-> % docker run --name some-nginx -v /Users/kevin/dockertest:/usr/share/nginx/html:ro -d -p 8080:80 nginx

Basically nothing special, but now lets create a index.html in that directory

<!doctype html>

<html lang="en">
  <meta charset="utf-8">
  <title>It works!</title>


And now open up http://localhost:8080

You should now see the HTML from above in your browser.

You can now see your running docker container either in your Docker Dashboard (which was installed when you installed Docker) or you can enter the following command:

-> % docker ps
CONTAINER ID   IMAGE     COMMAND                  CREATED          STATUS          PORTS                  NAMES
d6ee6e327100   nginx     "/docker-entrypoint.…"   12 minutes ago   Up 12 minutes>80/tcp   some-nginx

Here you can see that a container named some-nginx was created 12 minutes ago and has a port mapping from the hosts 8080 port to the containers 80 port.

Other usefull CLI commands

  • docker images: List all available images
  • docker rmi %image-name%: Remove a specific image
  • docker pull %image-name%: Update a specific image to the latest version
  • docker ps: List all running containers
  • docker ps -a: List all containers (also stopped)
  • docker rm %container-name%: Remove a specific container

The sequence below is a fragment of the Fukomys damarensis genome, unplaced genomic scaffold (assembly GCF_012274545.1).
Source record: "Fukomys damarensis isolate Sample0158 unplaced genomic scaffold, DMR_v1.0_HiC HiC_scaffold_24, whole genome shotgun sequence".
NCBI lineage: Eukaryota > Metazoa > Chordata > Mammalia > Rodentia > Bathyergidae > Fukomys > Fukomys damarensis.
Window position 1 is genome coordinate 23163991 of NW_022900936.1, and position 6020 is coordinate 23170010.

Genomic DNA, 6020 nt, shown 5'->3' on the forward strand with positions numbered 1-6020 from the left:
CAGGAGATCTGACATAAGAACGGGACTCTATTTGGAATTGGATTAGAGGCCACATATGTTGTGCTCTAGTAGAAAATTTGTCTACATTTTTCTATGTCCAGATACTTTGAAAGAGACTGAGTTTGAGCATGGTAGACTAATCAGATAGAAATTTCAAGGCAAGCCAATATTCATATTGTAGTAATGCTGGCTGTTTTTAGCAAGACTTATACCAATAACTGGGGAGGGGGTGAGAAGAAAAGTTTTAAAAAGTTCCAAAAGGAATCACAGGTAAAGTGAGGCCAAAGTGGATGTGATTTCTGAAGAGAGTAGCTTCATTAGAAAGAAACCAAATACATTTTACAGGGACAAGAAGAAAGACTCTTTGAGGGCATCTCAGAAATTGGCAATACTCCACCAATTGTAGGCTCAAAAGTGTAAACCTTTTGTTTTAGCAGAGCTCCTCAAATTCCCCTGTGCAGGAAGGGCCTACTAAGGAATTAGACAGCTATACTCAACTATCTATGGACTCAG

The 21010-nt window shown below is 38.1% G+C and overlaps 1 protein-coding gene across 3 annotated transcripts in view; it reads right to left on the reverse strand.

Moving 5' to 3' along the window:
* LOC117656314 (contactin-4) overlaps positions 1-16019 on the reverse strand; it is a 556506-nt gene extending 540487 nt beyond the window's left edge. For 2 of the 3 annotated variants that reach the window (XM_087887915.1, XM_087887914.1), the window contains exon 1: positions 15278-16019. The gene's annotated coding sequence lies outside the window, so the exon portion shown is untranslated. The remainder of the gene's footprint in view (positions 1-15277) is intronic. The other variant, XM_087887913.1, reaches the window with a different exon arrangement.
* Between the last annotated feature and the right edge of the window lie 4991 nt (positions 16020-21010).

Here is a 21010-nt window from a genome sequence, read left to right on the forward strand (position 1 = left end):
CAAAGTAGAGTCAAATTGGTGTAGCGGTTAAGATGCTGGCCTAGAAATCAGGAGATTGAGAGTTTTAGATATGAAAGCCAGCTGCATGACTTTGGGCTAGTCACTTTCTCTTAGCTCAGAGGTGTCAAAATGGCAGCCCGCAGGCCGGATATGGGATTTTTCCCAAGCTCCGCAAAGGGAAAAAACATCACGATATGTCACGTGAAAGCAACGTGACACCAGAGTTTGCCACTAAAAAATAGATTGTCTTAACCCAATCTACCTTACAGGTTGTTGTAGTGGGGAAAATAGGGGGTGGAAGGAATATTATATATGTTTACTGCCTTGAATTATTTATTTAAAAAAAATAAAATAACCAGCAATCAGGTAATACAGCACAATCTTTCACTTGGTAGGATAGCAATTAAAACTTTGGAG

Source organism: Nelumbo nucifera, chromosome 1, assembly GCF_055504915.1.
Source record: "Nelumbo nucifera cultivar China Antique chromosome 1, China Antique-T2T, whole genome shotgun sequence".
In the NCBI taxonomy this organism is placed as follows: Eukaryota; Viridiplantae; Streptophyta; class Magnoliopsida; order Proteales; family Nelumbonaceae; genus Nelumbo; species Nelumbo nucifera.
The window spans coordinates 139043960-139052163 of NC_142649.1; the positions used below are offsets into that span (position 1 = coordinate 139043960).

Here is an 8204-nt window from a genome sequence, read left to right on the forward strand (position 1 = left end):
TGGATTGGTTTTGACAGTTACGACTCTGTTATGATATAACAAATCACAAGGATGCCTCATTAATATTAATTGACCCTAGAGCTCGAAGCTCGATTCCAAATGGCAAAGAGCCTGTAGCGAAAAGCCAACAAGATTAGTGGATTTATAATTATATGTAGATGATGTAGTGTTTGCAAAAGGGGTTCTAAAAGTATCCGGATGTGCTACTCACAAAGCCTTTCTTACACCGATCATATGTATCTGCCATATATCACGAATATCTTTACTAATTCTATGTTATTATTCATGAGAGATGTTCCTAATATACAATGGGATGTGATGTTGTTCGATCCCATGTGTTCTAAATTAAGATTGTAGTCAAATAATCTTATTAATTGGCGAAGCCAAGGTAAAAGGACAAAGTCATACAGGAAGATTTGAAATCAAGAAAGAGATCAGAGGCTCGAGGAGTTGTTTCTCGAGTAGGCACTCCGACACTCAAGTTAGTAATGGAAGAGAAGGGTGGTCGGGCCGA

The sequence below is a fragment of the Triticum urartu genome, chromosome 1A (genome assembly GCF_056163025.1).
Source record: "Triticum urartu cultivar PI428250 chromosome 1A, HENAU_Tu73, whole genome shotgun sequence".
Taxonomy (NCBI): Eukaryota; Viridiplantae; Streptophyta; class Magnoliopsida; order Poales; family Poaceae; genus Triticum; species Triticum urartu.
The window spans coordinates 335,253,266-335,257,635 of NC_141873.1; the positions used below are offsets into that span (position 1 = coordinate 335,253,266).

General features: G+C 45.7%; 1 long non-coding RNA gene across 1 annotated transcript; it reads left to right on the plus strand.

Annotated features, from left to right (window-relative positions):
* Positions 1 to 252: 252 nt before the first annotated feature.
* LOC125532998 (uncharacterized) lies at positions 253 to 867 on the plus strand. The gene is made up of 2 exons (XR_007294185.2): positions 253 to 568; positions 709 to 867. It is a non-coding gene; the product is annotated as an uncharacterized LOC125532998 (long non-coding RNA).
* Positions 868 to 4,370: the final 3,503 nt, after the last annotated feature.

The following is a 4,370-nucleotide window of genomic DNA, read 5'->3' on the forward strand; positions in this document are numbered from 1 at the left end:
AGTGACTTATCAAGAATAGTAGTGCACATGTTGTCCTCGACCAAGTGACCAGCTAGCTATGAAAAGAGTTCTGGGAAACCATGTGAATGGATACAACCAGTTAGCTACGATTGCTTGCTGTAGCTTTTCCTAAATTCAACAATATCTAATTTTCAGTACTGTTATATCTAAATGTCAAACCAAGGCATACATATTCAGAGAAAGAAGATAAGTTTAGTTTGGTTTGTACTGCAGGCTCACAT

Docker NFS Implementation for better performance in MacOS 11 (Big Sur)

First of all: Docker in general is a very popular topic and has many ways how it can be used, configured and worked with. The following statements are how I interpreted the whole docker ecosystem and how I personally got a working docker environment with MacOS.

It has been known for a long time, that Docker has performance issues under MacOS. You can also find many other tutorials online which seem to improve the performance but in my experience most of them didn’t.

The Problem

Basically Docker for MacOS doesn’t “mount” the filesystem of the container the same way as Linux does.

In Linux Docker basically “separates” all its containers via namespacing. This namespacing feature is present in the Linux kernel but MacOS is not based on Linux.

Therefore in Linux there is no difference between files on the host and container system but MacOS has to circumvent this feature “somehow”. And this “somehow” basically creates a whole lot of latency which reduces the performance dramatically.

I can definitely recommend this whole series from LiveOverflow where he goes deeper into the whole namespacing topic and why linux docker containers are not VMs (if you are interested)

The solution

I found the following blog article which basically has the solution + performance benchmarks in them:


So definitely kudos to him!

To summarise:

Edit/Add the file /etc/exports and add the following line:

/System/Volumes/Data -alldirs -mapall=501:20 localhost

This file is a config file used by the NFS system available under MacOS. So therefore this line exports the directory /System/Volumes/Data including all subdirectories to the localhost.

It could be that a permission popup shows while saving this file. Please accept that.

Edit/add the file /etc/nfs.conf and add the following line:

nfs.server.mount.require_resv_port = 0